Continuing on, and just past the turnoff to Fort Pitt, we came to a very large sign reminding us that we were on Treaty 6 Territory. There were eleven numbered agreements signed by the Canadian Crown and various First Nations between 1871 and 1877. Treaty 6 is an agreement between the Plains and Woods Cree, Assiniboine, and other band governments and the Crown which was signed at Fort Pitt and Fort Carleton in 1876. The European understanding of these treaties was that the Indigenous Peoples gave up their customary title to the land in exchange for provisions from the government. The Indigenous understanding of these agreements was very different, being closer to an expectation that the two groups of people would live together on the lands and manage or protect them for future generations. Treaty 6 covers parts of what are now Saskatchewan and Alberta, and a celebration is held in August of each year to honour its signing.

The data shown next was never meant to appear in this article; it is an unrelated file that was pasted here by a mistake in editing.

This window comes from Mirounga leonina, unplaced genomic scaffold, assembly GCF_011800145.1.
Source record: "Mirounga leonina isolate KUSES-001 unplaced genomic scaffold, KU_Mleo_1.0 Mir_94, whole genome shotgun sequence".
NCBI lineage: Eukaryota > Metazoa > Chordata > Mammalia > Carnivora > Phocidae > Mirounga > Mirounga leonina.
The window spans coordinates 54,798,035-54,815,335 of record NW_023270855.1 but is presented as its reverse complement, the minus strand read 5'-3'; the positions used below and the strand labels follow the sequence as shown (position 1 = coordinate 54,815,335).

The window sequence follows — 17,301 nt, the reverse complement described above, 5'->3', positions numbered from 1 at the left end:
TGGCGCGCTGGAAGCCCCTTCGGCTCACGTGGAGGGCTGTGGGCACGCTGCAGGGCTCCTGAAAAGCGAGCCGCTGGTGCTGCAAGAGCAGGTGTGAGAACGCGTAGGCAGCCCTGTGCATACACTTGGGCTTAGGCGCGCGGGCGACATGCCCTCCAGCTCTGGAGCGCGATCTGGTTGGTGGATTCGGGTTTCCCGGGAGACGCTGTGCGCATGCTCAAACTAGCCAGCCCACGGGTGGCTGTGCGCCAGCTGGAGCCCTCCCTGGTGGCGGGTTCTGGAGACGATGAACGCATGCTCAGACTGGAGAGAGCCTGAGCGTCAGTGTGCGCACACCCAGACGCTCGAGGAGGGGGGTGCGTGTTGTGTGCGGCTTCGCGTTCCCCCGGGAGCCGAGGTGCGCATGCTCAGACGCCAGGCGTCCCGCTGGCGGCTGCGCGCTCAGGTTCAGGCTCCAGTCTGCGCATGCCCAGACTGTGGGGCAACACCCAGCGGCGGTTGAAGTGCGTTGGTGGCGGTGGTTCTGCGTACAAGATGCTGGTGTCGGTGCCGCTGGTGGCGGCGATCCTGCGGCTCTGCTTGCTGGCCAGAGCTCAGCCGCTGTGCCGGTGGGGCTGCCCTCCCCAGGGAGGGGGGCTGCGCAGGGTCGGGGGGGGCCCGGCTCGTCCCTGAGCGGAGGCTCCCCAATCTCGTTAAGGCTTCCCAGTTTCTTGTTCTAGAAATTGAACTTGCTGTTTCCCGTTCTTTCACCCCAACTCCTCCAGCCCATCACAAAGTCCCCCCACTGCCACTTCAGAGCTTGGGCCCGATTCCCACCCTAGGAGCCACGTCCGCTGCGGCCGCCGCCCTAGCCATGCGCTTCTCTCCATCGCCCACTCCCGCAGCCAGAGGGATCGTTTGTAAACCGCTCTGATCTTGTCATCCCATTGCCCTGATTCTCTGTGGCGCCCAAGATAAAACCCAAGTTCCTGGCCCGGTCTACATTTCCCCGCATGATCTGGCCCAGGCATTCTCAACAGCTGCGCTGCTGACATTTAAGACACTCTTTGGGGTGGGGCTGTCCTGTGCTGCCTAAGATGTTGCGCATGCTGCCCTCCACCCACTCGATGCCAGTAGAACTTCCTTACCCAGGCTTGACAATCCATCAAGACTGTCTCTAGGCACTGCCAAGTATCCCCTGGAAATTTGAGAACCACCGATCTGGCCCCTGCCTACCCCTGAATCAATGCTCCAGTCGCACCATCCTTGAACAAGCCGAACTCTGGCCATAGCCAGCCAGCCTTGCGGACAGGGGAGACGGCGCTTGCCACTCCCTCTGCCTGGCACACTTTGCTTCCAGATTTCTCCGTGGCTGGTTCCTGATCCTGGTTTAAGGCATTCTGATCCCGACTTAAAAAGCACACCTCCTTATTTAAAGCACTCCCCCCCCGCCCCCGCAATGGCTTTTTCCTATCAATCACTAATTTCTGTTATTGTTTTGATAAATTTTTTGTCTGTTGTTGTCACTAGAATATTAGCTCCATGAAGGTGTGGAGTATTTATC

As we continued walking into the evening, the sun low on the horizon and shining full into our faces, we came to a stretch of brand new asphalt, and soon learned where the convoy of trucks had been heading all day. We had been hoping to camp in a certain stand of trees that was located in the crux of two roads – some 42 km from our starting point this morning which didn't look like it was on anyone's private property. When we came to it we found the verge full of the vehicles from a very large road work crew. Given the situation, we decided to keep walking with less than an hour of light left.